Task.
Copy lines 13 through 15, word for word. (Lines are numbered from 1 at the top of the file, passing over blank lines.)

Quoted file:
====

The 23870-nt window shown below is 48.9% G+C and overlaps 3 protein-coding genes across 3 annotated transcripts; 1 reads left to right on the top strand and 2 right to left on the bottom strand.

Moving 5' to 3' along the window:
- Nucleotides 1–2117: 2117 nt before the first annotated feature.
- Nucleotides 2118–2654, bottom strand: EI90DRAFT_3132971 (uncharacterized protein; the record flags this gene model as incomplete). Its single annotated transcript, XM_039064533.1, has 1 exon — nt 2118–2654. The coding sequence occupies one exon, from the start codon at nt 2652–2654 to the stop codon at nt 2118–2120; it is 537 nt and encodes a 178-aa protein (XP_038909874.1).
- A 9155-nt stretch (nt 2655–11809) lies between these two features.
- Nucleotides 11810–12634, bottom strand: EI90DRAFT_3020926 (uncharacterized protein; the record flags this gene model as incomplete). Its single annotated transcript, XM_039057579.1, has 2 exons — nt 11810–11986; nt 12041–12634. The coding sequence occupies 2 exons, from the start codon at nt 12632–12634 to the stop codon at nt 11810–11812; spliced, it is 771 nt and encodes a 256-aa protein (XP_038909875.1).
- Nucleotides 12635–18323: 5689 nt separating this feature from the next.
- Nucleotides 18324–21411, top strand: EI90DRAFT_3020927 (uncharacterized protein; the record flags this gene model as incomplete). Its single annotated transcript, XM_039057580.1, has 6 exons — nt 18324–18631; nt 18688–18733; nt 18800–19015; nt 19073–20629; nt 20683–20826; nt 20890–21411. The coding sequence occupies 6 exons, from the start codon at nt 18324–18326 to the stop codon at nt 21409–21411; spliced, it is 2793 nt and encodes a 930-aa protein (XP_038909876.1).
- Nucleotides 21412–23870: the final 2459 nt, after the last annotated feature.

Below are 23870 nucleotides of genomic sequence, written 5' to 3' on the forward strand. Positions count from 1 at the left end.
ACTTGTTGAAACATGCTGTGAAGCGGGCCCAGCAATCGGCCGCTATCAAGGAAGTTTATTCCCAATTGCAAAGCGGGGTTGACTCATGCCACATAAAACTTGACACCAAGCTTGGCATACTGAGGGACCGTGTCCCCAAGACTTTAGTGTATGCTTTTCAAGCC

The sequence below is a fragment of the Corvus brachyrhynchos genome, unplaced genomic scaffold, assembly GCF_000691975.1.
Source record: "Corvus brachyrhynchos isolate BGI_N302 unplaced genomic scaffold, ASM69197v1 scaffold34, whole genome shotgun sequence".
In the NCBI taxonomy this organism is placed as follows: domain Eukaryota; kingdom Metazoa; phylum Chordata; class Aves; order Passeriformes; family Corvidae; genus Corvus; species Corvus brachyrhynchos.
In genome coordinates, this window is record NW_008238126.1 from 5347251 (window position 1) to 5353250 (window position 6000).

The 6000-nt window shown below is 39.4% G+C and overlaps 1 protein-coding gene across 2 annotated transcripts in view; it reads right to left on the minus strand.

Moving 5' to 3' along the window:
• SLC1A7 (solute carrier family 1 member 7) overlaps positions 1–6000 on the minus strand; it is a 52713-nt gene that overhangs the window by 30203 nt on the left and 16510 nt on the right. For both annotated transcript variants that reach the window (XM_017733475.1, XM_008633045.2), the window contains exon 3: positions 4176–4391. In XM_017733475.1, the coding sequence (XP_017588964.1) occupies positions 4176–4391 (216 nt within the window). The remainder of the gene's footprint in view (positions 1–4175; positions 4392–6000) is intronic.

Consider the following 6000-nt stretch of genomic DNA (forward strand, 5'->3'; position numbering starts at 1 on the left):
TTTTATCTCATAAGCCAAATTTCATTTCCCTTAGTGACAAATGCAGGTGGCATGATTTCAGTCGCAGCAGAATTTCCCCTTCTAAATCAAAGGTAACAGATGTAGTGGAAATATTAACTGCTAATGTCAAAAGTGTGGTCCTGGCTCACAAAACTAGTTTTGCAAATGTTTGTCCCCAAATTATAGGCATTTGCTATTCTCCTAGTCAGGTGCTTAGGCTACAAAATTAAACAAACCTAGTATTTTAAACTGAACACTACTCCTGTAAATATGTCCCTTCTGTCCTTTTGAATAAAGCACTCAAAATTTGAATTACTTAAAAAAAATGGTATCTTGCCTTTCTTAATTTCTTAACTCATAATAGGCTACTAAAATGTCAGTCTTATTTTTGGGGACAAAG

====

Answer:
Source record: "Corvus brachyrhynchos isolate BGI_N302 unplaced genomic scaffold, ASM69197v1 scaffold34, whole genome shotgun sequence".
In the NCBI taxonomy this organism is placed as follows: domain Eukaryota; kingdom Metazoa; phylum Chordata; class Aves; order Passeriformes; family Corvidae; genus Corvus; species Corvus brachyrhynchos.
In genome coordinates, this window is record NW_008238126.1 from 5347251 (window position 1) to 5353250 (window position 6000).